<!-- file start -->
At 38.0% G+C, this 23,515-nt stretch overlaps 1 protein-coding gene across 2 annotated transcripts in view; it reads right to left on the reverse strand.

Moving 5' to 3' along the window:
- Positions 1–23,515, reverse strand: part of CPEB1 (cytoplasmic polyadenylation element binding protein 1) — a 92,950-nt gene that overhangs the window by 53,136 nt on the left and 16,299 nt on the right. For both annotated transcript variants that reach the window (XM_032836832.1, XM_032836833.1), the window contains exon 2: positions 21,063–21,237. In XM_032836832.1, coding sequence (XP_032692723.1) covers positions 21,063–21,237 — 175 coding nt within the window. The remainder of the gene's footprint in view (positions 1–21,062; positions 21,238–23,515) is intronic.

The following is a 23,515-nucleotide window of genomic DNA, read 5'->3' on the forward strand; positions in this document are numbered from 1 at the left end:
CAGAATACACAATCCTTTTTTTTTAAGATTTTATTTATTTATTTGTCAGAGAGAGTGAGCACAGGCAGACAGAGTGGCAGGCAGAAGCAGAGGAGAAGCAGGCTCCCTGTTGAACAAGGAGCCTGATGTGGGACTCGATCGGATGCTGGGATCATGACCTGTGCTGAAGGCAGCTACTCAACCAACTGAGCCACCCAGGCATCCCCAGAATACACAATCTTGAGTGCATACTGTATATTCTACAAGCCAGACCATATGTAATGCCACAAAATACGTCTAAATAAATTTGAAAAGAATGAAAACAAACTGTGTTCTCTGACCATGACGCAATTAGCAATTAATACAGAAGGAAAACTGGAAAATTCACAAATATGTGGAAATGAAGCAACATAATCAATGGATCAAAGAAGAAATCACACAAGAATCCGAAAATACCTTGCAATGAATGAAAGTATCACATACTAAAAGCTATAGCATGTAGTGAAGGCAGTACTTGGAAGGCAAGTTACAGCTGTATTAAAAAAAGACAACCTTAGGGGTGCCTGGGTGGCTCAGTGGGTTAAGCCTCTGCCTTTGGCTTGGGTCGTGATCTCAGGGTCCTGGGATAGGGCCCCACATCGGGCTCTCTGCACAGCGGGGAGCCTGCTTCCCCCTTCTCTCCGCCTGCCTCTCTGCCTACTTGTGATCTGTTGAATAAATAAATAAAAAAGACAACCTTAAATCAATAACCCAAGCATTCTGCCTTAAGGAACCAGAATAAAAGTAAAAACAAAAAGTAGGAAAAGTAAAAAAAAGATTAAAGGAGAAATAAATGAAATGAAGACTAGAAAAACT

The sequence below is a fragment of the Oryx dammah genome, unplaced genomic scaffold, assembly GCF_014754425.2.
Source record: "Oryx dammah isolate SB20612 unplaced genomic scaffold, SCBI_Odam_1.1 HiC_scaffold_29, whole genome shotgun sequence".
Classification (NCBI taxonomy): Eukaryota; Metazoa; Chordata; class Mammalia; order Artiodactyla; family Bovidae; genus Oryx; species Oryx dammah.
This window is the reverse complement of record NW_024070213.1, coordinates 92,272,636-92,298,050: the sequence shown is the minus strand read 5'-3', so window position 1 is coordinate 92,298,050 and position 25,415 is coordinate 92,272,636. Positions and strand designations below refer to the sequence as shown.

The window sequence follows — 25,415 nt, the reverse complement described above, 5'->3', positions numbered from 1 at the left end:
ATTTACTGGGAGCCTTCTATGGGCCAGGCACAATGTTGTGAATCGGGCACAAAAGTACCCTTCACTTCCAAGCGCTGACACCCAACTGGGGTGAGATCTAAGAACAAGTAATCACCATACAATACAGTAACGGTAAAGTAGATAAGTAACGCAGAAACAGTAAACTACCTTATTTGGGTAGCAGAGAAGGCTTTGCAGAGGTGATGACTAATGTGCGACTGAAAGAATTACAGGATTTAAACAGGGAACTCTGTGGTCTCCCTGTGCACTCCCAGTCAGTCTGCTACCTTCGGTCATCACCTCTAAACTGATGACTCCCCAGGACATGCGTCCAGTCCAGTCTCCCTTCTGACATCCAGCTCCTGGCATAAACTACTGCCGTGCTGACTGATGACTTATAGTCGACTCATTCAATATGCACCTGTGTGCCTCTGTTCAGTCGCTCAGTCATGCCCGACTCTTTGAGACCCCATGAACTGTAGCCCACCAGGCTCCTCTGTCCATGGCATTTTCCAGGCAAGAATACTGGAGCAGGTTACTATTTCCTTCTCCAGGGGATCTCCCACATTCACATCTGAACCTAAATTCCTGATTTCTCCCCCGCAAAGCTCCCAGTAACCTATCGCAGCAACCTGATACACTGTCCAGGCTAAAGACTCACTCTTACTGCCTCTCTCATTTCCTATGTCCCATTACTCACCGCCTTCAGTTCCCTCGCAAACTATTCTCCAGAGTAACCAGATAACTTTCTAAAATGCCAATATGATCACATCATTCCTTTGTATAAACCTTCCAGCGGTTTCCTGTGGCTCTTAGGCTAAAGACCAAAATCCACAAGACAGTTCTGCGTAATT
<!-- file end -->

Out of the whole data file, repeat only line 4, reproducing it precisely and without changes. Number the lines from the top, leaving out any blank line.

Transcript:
The following is a 23,515-nucleotide window of genomic DNA, read 5'->3' on the forward strand; positions in this document are numbered from 1 at the left end: